Post-Apollo, two timeless truths took over: No large government organization ever voluntarily reduces its size. And Congressional funders always want to know, “what has your organization done for us lately?” The central thing to understand about Shuttle is that NASA ended up developing it with 2/3rds of its Apollo staff but only 1/3rd of its Apollo funding. The results were, to say the least, uneven.
On the plus side, Shuttle was extremely versatile. It had to be, given that it was the only new space transport NASA was likely to get for a while, and given that it also needed to at least nominally cover military and commercial missions to help justify its funding. The wide range of capabilities incorporated into Shuttle was a major factor in the wide variety of space missions Shuttle was eventually able to fly, which led directly to the wide ranging national space operations experience base that (we think) is the program’s major positive legacy.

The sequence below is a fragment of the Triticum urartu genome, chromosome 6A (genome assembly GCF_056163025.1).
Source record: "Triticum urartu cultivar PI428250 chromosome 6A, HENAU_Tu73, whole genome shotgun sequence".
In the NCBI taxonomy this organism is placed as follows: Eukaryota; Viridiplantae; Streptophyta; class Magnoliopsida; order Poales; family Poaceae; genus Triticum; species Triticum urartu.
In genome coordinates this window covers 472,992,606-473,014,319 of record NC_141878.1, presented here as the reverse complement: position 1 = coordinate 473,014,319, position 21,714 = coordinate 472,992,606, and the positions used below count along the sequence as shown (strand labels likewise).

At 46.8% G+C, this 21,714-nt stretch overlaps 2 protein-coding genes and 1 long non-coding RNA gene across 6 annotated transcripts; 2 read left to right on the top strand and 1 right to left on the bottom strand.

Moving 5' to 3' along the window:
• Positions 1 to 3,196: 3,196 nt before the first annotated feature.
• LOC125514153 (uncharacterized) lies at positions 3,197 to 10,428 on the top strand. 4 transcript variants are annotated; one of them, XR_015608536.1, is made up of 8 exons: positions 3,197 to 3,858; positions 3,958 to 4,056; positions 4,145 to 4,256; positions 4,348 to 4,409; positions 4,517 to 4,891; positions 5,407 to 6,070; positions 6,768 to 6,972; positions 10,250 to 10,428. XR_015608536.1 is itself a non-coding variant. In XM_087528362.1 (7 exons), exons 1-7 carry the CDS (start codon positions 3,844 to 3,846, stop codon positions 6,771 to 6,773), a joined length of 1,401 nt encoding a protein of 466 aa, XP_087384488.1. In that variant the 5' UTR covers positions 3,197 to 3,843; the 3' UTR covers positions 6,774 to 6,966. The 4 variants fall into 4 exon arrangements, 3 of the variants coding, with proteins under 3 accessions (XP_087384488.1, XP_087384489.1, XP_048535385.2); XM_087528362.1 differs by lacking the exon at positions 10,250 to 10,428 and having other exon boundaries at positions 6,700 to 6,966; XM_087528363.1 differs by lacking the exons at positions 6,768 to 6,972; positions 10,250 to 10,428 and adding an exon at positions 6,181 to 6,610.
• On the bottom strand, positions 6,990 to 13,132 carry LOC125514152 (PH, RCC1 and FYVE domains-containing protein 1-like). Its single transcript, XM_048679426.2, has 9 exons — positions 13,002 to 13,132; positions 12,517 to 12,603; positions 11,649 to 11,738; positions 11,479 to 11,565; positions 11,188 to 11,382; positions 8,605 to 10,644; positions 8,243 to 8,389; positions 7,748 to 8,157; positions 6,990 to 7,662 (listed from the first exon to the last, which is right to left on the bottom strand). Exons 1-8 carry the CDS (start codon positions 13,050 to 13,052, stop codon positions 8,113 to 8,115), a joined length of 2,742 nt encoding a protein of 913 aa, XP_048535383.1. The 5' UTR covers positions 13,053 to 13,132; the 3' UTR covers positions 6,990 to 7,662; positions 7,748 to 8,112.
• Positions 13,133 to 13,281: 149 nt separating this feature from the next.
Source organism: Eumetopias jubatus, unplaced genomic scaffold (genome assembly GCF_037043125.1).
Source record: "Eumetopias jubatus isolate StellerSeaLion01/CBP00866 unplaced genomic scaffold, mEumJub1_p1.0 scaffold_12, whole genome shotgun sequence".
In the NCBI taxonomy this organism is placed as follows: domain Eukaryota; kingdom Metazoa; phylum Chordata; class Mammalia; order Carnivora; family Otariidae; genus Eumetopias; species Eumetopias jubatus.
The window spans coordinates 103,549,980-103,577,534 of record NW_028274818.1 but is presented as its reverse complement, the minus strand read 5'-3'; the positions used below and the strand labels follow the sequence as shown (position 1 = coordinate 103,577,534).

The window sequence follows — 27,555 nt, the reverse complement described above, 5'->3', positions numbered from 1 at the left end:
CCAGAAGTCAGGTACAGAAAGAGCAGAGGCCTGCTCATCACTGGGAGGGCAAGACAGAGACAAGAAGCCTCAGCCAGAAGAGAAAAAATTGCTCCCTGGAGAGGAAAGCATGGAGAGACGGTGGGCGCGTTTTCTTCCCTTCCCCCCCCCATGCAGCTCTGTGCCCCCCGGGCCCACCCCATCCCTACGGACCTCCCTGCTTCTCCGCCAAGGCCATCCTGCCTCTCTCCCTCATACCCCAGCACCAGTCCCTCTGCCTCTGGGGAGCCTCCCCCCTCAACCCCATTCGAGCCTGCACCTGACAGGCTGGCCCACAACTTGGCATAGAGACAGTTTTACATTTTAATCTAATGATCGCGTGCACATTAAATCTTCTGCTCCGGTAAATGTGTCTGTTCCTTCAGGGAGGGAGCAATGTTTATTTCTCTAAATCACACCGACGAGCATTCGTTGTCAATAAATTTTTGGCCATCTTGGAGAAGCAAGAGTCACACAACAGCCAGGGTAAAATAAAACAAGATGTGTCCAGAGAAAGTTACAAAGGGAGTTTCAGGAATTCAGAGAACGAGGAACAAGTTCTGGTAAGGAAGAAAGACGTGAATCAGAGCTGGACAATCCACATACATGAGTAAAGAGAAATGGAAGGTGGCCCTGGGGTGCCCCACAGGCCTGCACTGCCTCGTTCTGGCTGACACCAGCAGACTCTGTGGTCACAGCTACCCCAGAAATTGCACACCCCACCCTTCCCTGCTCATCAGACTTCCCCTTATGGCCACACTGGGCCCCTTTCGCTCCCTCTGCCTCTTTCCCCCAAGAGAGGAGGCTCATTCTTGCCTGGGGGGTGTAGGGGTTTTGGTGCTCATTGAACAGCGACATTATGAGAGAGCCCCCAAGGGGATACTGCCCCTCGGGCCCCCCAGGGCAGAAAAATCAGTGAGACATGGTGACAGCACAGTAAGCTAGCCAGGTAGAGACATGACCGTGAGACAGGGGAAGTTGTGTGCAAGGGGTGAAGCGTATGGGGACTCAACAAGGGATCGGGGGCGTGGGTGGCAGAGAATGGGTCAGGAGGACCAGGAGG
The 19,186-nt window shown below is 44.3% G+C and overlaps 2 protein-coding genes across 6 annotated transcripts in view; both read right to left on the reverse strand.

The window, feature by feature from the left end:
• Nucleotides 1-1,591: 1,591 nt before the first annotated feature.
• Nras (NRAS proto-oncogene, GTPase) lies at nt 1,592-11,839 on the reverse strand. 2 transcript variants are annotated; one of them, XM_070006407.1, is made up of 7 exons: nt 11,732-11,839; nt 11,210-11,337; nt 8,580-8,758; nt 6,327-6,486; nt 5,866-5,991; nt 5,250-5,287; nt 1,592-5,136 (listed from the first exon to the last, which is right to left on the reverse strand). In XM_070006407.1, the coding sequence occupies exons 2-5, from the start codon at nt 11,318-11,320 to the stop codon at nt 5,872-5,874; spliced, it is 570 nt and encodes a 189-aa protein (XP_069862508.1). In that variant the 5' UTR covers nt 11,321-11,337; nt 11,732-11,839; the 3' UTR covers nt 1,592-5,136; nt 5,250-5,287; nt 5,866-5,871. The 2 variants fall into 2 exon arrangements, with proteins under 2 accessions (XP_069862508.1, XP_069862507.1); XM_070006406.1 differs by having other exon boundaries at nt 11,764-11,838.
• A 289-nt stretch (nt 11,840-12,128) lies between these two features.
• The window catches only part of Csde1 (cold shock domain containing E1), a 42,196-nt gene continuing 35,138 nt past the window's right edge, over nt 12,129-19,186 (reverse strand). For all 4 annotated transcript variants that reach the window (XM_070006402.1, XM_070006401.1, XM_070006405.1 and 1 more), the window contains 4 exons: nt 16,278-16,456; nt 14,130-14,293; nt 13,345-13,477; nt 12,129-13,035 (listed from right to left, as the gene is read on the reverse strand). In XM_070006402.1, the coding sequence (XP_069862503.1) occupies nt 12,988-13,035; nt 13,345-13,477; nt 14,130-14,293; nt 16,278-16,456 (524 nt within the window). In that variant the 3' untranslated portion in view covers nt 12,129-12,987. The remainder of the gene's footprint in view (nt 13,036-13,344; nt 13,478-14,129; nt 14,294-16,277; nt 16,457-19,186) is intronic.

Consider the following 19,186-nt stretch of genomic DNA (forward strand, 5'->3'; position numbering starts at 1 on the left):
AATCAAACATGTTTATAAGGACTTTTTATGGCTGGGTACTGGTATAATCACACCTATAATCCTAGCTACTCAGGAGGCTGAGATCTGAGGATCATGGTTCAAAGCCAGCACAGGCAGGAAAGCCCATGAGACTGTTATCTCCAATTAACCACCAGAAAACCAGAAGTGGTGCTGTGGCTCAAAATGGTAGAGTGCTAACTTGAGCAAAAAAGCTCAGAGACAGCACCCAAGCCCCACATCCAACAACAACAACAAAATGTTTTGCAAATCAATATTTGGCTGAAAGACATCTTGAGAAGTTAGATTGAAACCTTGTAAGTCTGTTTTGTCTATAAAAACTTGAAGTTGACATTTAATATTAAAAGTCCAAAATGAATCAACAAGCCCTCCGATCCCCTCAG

But post-Apollo Shuttle development funding was pared to the bone, and many of the tradeoffs made to minimize development cost inevitably raised operating costs. Given the high staff levels on hand, solving problems by throwing people at them wherever possible was inevitable, which also raised operating costs. Also, to get its commendable versatility Shuttle had to push available 1970’s technology right to the bleeding edge, which meant many of its components had very little safety margin.
This resulted in a fragile and not very safe vehicle, with two total losses in 135 flights. This also sharply limited Shuttle flight rate, since for safety many Shuttle systems had to be torn down, inspected, and rebuilt after every flight. (We note in passing that the odds of coming back in a box after one Shuttle mission were roughly comparable to those for a year’s tour in Iraq or Afghanistan during the hotter parts of those wars. We have nothing but admiration for the people who knowingly stepped up to fly the missions (and do the tours) regardless.)